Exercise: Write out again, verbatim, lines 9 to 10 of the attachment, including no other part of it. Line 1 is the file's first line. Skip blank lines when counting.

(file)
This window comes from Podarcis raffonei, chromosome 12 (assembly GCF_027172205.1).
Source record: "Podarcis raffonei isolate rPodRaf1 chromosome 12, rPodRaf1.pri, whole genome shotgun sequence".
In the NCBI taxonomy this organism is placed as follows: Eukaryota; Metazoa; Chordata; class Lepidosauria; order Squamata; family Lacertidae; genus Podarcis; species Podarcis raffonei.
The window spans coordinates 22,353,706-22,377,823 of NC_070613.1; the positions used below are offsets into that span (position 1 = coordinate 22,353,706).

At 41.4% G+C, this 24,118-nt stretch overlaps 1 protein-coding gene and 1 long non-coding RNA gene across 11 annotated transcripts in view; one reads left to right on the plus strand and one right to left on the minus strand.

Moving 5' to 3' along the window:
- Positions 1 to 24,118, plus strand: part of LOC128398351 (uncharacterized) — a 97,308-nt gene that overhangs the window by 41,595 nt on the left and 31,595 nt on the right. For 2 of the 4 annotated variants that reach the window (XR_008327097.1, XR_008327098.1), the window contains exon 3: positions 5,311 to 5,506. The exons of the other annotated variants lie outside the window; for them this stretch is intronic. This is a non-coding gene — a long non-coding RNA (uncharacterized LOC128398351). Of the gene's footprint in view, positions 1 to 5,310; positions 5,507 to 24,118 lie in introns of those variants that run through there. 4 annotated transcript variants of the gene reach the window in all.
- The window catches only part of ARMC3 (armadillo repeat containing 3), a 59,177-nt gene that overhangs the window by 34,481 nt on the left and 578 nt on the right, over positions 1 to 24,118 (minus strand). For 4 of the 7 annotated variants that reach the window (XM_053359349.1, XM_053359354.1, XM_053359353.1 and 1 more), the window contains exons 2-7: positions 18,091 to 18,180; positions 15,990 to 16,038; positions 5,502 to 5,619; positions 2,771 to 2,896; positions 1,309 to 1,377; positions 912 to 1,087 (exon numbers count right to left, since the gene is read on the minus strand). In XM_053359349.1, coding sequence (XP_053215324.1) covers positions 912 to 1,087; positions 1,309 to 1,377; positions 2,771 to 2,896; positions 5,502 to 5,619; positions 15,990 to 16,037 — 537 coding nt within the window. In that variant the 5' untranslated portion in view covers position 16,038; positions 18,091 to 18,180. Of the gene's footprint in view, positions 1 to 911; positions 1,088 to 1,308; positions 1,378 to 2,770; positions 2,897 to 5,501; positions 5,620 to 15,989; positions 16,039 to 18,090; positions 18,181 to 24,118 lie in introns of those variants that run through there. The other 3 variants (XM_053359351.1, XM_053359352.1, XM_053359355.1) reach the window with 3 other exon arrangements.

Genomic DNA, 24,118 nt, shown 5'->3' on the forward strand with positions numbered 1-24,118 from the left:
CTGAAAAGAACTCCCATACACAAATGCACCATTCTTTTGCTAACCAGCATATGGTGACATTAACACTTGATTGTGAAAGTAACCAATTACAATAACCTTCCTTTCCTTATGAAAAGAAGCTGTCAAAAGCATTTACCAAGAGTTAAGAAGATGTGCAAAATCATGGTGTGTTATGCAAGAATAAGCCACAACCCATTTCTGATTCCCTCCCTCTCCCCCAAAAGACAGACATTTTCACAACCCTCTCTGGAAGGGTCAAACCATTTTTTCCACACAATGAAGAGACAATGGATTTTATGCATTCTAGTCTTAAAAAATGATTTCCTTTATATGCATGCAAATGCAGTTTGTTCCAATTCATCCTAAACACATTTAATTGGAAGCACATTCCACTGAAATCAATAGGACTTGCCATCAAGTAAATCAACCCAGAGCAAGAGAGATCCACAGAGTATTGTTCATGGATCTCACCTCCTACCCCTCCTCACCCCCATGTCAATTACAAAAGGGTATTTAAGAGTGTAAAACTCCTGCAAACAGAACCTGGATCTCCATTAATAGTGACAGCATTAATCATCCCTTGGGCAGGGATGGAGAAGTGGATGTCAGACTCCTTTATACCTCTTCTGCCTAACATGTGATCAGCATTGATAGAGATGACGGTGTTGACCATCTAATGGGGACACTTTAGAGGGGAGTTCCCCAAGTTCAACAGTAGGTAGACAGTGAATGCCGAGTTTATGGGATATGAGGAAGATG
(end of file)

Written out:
Genomic DNA, 24,118 nt, shown 5'->3' on the forward strand with positions numbered 1-24,118 from the left:
CTGAAAAGAACTCCCATACACAAATGCACCATTCTTTTGCTAACCAGCATATGGTGACATTAACACTTGATTGTGAAAGTAACCAATTACAATAACCTTCCTTTCCTTATGAAAAGAAGCTGTCAAAAGCATTTACCAAGAGTTAAGAAGATGTGCAAAATCATGGTGTGTTATGCAAGAATAAGCCACAACCCATTTCTGATTCCCTCCCTCTCCCCCAAAAGACAGACATTTTCACAACCCTCTCTGGAAGGGTCAAACCATTTTTTCCACACAATGAAGAGACAATGGATTTTATGCATTCTAGTCTTAAAAAATGATTTCCTTTATATGCATGCAAATGCAGTTTGTTCCAATTCATCCTAAACACATTTAATTGGAAGCACATTCCACTGAAATCAATAGGACTTGCCATCAAGTAAATCAACCCAGAGCAAGAGAGATCCACAGAGTATTGTTCATGGATCTCACCTCCTACCCCTCCTCACCCCCATGTCAATTACAAAAGGGTATTTAAGAGTGTAAAACTCCTGCAAACAGAACCTGGATCTCCATTAATAGTGACAGCATTAATCATCCCTTGGGCAGGGATGGAGAAGTGGATGTCAGACTCCTTTATACCTCTTCTGCCTAACATGTGATCAGCATTGATAGAGATGACGGTGTTGACCATCTAATGGGGACACTTTAGAGGGGAGTTCCCCAAGTTCAACAGTAGGTAGACAGTGAATGCCGAGTTTATGGGATATGAGGAAGATG